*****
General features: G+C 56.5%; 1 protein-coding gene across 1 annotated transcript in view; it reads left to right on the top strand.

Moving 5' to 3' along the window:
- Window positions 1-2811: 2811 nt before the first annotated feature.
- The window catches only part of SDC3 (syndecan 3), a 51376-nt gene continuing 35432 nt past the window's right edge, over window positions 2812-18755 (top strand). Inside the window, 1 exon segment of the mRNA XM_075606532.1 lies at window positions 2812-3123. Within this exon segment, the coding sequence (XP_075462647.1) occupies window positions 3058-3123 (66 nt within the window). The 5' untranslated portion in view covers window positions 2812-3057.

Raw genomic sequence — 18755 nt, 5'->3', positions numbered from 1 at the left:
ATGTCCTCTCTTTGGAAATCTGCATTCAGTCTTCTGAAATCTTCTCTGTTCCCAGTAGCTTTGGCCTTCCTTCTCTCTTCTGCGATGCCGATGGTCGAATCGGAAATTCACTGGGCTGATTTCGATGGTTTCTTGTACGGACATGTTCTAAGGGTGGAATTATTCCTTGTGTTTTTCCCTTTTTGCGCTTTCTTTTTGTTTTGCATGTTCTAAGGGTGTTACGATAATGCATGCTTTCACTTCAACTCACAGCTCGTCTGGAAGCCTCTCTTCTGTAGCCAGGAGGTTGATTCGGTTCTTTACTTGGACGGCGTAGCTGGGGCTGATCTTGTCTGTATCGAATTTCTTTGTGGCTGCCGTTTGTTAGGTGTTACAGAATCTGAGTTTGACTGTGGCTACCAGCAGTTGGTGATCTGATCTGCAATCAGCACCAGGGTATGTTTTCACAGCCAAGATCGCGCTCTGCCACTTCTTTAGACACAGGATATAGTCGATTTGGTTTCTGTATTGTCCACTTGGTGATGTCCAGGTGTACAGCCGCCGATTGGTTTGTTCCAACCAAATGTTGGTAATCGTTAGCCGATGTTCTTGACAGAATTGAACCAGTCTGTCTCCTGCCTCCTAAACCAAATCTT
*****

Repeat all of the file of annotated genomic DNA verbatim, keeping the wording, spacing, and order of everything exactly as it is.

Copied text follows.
General features: G+C 56.5%; 1 protein-coding gene across 1 annotated transcript in view; it reads left to right on the top strand.

Moving 5' to 3' along the window:
- Window positions 1-2811: 2811 nt before the first annotated feature.
- The window catches only part of SDC3 (syndecan 3), a 51376-nt gene continuing 35432 nt past the window's right edge, over window positions 2812-18755 (top strand). Inside the window, 1 exon segment of the mRNA XM_075606532.1 lies at window positions 2812-3123. Within this exon segment, the coding sequence (XP_075462647.1) occupies window positions 3058-3123 (66 nt within the window). The 5' untranslated portion in view covers window positions 2812-3057.

Raw genomic sequence — 18755 nt, 5'->3', positions numbered from 1 at the left:
ATGTCCTCTCTTTGGAAATCTGCATTCAGTCTTCTGAAATCTTCTCTGTTCCCAGTAGCTTTGGCCTTCCTTCTCTCTTCTGCGATGCCGATGGTCGAATCGGAAATTCACTGGGCTGATTTCGATGGTTTCTTGTACGGACATGTTCTAAGGGTGGAATTATTCCTTGTGTTTTTCCCTTTTTGCGCTTTCTTTTTGTTTTGCATGTTCTAAGGGTGTTACGATAATGCATGCTTTCACTTCAACTCACAGCTCGTCTGGAAGCCTCTCTTCTGTAGCCAGGAGGTTGATTCGGTTCTTTACTTGGACGGCGTAGCTGGGGCTGATCTTGTCTGTATCGAATTTCTTTGTGGCTGCCGTTTGTTAGGTGTTACAGAATCTGAGTTTGACTGTGGCTACCAGCAGTTGGTGATCTGATCTGCAATCAGCACCAGGGTATGTTTTCACAGCCAAGATCGCGCTCTGCCACTTCTTTAGACACAGGATATAGTCGATTTGGTTTCTGTATTGTCCACTTGGTGATGTCCAGGTGTACAGCCGCCGATTGGTTTGTTCCAACCAAATGTTGGTAATCGTTAGCCGATGTTCTTGACAGAATTGAACCAGTCTGTCTCCTGCCTCCTAAACCAAATCTT